Things I Think But Don’t Say

I was in a meeting the other day, where the speaker made an oblique and gentle reference to the upcoming US presidential election.

And seriously, you could feel the room stiffen.

It was like everyone drew a sharp breath and thought “Oh please don’t go there…This only works if we don’t talk about it.”

Well friends, I think we need to talk about it.

I think we owe it to our Republic to talk about it regularly, in civil and courageous ways. Unfollow me if you want, but nowhere in the history of ever has polite avoidance of a difficult topic lead to understanding and cooperation. Never!

So here’s me going first:

I am a blue state native living in blood red Texas. I’ve been a registered Democrat since I was 18 because the values of the Democratic party better (not completely, but better) reflect my values than those of the Republican party. I am also an ardent follower of Jesus Christ. I work in an evangelical community in the Bible belt where the electoral college will make little note of my preferences. And I’m surrounded by people of the opposite political persuasion whom I love and respect.

This picture of me and Ronald Reagan is for them. (It’s a long story, ask me sometime).



And I’m voting for Hillary Clinton because I believe she is a stable, proven, tenacious, experienced public servant who is more than qualified to lead us. Read a list of her accomplishments here.

The Dallas Morning News agrees, in its first endorsement of a Democratic presidential candidate in 75 years.

“Resume vs resume, judgement vs. judgement this election is no contest.”

– Dallas Morning News.

And no, I don’t believe the rhetoric surrounding her integrity.

It troubles me, particularly as a follower of Jesus, how regularly and casually people use the word “criminal” to describe Hillary Clinton. If the definition of criminal is having been charged and convicted of a crime before a jury of your peers, then the descriptor is not only inaccurate but slanderous.

Relentlessly investigated – Yes.

Tried in the court of public opinion – Yes.

Charged and convicted of any crime – No.

I wonder what would people say about me if, for the last 30 years, my life was the subject of endless media scrutiny and unrestrained commentary from my enemies? Yikes.

What if every day at work, I had to publicly defend myself against a guilty-until-proven innocent narrative?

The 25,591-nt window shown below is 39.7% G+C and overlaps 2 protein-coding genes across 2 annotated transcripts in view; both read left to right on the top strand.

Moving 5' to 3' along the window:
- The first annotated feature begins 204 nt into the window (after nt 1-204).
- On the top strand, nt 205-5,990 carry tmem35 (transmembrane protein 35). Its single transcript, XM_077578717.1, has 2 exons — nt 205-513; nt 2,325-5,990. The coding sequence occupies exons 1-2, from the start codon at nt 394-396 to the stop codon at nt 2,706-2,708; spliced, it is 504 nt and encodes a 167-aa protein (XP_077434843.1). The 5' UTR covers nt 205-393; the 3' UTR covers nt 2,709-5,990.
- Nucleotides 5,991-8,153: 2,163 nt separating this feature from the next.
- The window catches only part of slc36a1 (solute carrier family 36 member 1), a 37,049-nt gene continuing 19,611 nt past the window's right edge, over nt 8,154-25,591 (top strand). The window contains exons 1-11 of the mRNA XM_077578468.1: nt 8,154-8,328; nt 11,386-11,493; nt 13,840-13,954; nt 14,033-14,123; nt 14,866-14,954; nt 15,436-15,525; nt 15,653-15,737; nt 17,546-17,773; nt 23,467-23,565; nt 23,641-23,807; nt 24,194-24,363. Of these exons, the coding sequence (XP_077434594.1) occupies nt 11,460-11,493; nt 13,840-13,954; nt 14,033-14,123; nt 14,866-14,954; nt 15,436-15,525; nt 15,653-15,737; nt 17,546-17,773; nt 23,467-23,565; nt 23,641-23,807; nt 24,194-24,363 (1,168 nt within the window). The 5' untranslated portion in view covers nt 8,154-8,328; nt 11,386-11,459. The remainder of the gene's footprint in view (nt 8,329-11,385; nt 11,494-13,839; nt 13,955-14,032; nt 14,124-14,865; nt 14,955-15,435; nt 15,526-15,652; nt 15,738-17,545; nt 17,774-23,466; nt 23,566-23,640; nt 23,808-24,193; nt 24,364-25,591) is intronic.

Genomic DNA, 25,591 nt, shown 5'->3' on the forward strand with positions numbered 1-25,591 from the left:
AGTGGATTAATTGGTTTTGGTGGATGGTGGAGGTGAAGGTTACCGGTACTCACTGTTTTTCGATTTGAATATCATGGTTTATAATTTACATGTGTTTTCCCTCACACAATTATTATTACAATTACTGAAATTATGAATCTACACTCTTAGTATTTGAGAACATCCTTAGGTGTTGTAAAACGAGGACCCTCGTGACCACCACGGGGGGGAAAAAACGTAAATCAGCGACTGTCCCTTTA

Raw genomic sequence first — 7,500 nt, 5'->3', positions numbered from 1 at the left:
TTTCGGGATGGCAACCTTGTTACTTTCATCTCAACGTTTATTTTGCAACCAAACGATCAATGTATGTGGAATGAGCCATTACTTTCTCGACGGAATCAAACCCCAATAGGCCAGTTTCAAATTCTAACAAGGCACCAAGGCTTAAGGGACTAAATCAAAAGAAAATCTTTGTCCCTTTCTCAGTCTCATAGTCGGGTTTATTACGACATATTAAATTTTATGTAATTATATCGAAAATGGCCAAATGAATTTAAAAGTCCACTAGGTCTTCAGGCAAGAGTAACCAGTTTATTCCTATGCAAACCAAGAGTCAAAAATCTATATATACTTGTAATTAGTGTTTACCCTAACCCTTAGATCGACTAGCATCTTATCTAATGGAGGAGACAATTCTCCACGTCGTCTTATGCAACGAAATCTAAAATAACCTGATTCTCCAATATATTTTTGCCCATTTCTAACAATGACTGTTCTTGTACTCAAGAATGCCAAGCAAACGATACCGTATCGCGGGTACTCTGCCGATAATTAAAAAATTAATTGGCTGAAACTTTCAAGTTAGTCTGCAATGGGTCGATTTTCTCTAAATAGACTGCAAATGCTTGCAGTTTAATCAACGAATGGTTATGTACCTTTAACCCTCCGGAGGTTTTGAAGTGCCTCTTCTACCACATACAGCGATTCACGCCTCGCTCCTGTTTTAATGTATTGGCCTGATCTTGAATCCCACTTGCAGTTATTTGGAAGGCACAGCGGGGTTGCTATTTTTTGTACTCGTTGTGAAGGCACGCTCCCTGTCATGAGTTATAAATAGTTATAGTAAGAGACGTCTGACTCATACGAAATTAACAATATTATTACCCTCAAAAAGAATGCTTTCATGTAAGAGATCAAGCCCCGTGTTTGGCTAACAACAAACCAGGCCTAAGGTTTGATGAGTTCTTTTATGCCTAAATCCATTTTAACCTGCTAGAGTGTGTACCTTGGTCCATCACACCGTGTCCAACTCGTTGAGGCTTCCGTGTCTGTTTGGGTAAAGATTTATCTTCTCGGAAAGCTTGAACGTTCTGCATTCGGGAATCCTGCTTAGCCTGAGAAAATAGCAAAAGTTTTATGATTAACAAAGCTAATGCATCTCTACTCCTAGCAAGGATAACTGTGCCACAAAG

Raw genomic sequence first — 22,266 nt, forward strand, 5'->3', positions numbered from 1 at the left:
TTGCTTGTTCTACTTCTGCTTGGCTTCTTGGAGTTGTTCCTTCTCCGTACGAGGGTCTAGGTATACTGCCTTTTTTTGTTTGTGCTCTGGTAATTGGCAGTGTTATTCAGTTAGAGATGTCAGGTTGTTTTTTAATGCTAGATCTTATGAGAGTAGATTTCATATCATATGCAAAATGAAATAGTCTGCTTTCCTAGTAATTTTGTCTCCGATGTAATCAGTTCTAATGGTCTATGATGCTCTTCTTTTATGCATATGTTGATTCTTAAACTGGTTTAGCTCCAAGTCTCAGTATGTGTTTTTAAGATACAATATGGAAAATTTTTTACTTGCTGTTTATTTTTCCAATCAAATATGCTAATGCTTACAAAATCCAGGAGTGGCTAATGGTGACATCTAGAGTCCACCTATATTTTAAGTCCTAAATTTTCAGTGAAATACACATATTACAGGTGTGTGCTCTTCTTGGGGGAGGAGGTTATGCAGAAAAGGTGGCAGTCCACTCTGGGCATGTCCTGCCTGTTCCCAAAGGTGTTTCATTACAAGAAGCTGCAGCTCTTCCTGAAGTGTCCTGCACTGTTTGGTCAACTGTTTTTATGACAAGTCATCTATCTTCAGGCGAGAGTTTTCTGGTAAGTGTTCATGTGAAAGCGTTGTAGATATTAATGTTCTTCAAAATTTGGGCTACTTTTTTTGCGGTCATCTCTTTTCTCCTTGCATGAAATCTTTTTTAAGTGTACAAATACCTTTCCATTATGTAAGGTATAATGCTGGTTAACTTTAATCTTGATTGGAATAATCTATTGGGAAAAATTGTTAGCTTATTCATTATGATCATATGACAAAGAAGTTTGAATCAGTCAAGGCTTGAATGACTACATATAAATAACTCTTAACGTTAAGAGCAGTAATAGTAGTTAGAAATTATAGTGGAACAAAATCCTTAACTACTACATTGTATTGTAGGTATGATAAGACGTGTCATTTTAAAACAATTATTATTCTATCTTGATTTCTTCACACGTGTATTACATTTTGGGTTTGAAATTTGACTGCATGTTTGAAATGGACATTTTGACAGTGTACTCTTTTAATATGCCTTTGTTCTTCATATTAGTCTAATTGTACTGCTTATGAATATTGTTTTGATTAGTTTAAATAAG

I’d probably quit and go live by the sea somewhere.

I certainly wouldn’t run for Senate twice and win. I wouldn’t serve on five Senate committees and nine subcommittees and travel to 112 nations as US Secretary of State. I wouldn’t sponsor legislation to provide for sick 9-11 first responders. I wouldn’t negotiate a cease-fire between Israel and Hamas.

But Hillary Clinton did.

I often use which describes itself as “a nonpartisan, nonprofit ‘consumer advocate’ for voters that aims to reduce the level of deception and confusion in U.S. politics.” It’s funded largely by The Annenberg Foundation (think public broadcasting).

Are you unsure if your favorite 24-hour news channel or Facebook meme is correct in repeating say, Trump’s claim that Clinton has no child care plan and never will? is a good place to look. run by the Tampa Bay Times is also fun. These are journalists – not internet trolls – evaluating what exists in the public record.

Here’s a quick, measured read from on the Benghazi reports, which former Secretary of State Colin Powell, in a leaked email, called a stupid witch hunt.

Here’s a guide to Clinton’s emails.

Here’s FactCheck’s take on Trump saying Obama was actually born in America, but Clinton started the birther rumor. 

And stuff like that.

The Dallas Morning News Editorial continues:

Clinton has remained dogged by questions about her honesty, her willingness to shade the truth. Her use of a private email server while secretary of state is a clear example of poor judgment. She should take additional steps to divorce allegations of influence peddling from the Clinton Foundation. And she must be more forthright with the public by holding news conferences, as opposed to relying on a shield of carefully scripted appearances and speeches. These are real shortcomings. But they pale in comparison to the litany of evils some opponents accuse her of. Treason? Murder? Her being cleared of crimes by investigation after investigation has no effect on these political hyenas; they refuse to see anything but conspiracies and cover-ups.